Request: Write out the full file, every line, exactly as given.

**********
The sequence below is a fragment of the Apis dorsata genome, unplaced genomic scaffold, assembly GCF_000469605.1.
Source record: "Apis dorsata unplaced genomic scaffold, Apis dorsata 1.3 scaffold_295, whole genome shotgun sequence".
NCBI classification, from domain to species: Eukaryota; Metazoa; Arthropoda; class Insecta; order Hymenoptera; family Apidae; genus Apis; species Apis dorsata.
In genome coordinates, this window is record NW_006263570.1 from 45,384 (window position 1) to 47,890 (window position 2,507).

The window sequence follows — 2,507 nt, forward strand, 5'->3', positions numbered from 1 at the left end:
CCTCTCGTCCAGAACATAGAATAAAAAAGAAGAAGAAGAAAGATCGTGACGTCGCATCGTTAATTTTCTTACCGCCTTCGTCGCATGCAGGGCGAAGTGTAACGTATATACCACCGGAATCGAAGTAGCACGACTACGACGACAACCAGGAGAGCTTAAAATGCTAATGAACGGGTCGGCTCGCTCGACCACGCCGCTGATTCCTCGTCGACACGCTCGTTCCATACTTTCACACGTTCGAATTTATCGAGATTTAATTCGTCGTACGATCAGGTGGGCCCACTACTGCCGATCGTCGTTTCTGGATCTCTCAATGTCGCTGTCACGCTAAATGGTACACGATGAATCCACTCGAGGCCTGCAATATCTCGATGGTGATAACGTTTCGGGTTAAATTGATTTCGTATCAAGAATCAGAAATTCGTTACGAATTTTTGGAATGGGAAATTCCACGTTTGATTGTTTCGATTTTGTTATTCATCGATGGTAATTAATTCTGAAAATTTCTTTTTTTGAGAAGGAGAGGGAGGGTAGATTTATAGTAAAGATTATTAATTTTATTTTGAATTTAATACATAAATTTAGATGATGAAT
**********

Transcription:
The sequence below is a fragment of the Apis dorsata genome, unplaced genomic scaffold, assembly GCF_000469605.1.
Source record: "Apis dorsata unplaced genomic scaffold, Apis dorsata 1.3 scaffold_295, whole genome shotgun sequence".
NCBI classification, from domain to species: Eukaryota; Metazoa; Arthropoda; class Insecta; order Hymenoptera; family Apidae; genus Apis; species Apis dorsata.
In genome coordinates, this window is record NW_006263570.1 from 45,384 (window position 1) to 47,890 (window position 2,507).

The window sequence follows — 2,507 nt, forward strand, 5'->3', positions numbered from 1 at the left end:
CCTCTCGTCCAGAACATAGAATAAAAAAGAAGAAGAAGAAAGATCGTGACGTCGCATCGTTAATTTTCTTACCGCCTTCGTCGCATGCAGGGCGAAGTGTAACGTATATACCACCGGAATCGAAGTAGCACGACTACGACGACAACCAGGAGAGCTTAAAATGCTAATGAACGGGTCGGCTCGCTCGACCACGCCGCTGATTCCTCGTCGACACGCTCGTTCCATACTTTCACACGTTCGAATTTATCGAGATTTAATTCGTCGTACGATCAGGTGGGCCCACTACTGCCGATCGTCGTTTCTGGATCTCTCAATGTCGCTGTCACGCTAAATGGTACACGATGAATCCACTCGAGGCCTGCAATATCTCGATGGTGATAACGTTTCGGGTTAAATTGATTTCGTATCAAGAATCAGAAATTCGTTACGAATTTTTGGAATGGGAAATTCCACGTTTGATTGTTTCGATTTTGTTATTCATCGATGGTAATTAATTCTGAAAATTTCTTTTTTTGAGAAGGAGAGGGAGGGTAGATTTATAGTAAAGATTATTAATTTTATTTTGAATTTAATACATAAATTTAGATGATGAAT